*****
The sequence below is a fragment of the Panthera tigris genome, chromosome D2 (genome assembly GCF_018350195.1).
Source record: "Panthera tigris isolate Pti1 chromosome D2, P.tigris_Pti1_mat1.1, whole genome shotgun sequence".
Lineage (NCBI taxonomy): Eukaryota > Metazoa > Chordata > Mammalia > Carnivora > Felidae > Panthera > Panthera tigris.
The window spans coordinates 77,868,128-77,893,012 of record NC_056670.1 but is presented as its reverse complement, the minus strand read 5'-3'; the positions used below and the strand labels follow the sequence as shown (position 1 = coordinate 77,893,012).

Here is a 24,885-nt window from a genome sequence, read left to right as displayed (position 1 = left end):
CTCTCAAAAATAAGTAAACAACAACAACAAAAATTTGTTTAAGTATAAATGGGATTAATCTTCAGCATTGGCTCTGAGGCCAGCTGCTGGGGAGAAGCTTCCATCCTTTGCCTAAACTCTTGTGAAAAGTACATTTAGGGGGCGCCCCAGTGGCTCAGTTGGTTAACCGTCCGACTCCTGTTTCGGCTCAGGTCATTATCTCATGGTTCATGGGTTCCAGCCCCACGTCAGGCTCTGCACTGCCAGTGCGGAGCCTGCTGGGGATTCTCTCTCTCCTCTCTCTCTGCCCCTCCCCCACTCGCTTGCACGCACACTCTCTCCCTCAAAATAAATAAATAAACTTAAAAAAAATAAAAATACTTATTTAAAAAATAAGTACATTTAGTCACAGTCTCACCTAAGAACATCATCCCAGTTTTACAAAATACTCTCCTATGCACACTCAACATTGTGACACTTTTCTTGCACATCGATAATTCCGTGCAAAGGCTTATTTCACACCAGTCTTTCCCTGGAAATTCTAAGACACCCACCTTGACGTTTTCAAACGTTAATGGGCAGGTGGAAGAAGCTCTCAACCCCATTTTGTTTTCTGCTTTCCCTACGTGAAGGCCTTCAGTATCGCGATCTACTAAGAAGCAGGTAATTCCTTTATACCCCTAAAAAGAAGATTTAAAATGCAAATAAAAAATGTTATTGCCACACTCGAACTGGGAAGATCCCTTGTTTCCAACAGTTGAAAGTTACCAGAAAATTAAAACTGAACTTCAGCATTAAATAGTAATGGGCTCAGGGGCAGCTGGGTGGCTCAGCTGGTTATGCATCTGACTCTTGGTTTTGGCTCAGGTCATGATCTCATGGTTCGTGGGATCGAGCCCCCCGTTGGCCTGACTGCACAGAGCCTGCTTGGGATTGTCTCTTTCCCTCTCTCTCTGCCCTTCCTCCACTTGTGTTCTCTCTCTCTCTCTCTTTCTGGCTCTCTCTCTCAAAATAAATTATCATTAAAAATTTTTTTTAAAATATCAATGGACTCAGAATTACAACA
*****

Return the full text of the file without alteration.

The sequence below is a fragment of the Panthera tigris genome, chromosome D2 (genome assembly GCF_018350195.1).
Source record: "Panthera tigris isolate Pti1 chromosome D2, P.tigris_Pti1_mat1.1, whole genome shotgun sequence".
Lineage (NCBI taxonomy): Eukaryota > Metazoa > Chordata > Mammalia > Carnivora > Felidae > Panthera > Panthera tigris.
The window spans coordinates 77,868,128-77,893,012 of record NC_056670.1 but is presented as its reverse complement, the minus strand read 5'-3'; the positions used below and the strand labels follow the sequence as shown (position 1 = coordinate 77,893,012).

Here is a 24,885-nt window from a genome sequence, read left to right as displayed (position 1 = left end):
CTCTCAAAAATAAGTAAACAACAACAACAAAAATTTGTTTAAGTATAAATGGGATTAATCTTCAGCATTGGCTCTGAGGCCAGCTGCTGGGGAGAAGCTTCCATCCTTTGCCTAAACTCTTGTGAAAAGTACATTTAGGGGGCGCCCCAGTGGCTCAGTTGGTTAACCGTCCGACTCCTGTTTCGGCTCAGGTCATTATCTCATGGTTCATGGGTTCCAGCCCCACGTCAGGCTCTGCACTGCCAGTGCGGAGCCTGCTGGGGATTCTCTCTCTCCTCTCTCTCTGCCCCTCCCCCACTCGCTTGCACGCACACTCTCTCCCTCAAAATAAATAAATAAACTTAAAAAAAATAAAAATACTTATTTAAAAAATAAGTACATTTAGTCACAGTCTCACCTAAGAACATCATCCCAGTTTTACAAAATACTCTCCTATGCACACTCAACATTGTGACACTTTTCTTGCACATCGATAATTCCGTGCAAAGGCTTATTTCACACCAGTCTTTCCCTGGAAATTCTAAGACACCCACCTTGACGTTTTCAAACGTTAATGGGCAGGTGGAAGAAGCTCTCAACCCCATTTTGTTTTCTGCTTTCCCTACGTGAAGGCCTTCAGTATCGCGATCTACTAAGAAGCAGGTAATTCCTTTATACCCCTAAAAAGAAGATTTAAAATGCAAATAAAAAATGTTATTGCCACACTCGAACTGGGAAGATCCCTTGTTTCCAACAGTTGAAAGTTACCAGAAAATTAAAACTGAACTTCAGCATTAAATAGTAATGGGCTCAGGGGCAGCTGGGTGGCTCAGCTGGTTATGCATCTGACTCTTGGTTTTGGCTCAGGTCATGATCTCATGGTTCGTGGGATCGAGCCCCCCGTTGGCCTGACTGCACAGAGCCTGCTTGGGATTGTCTCTTTCCCTCTCTCTCTGCCCTTCCTCCACTTGTGTTCTCTCTCTCTCTCTCTTTCTGGCTCTCTCTCTCAAAATAAATTATCATTAAAAATTTTTTTTAAAATATCAATGGACTCAGAATTACAACA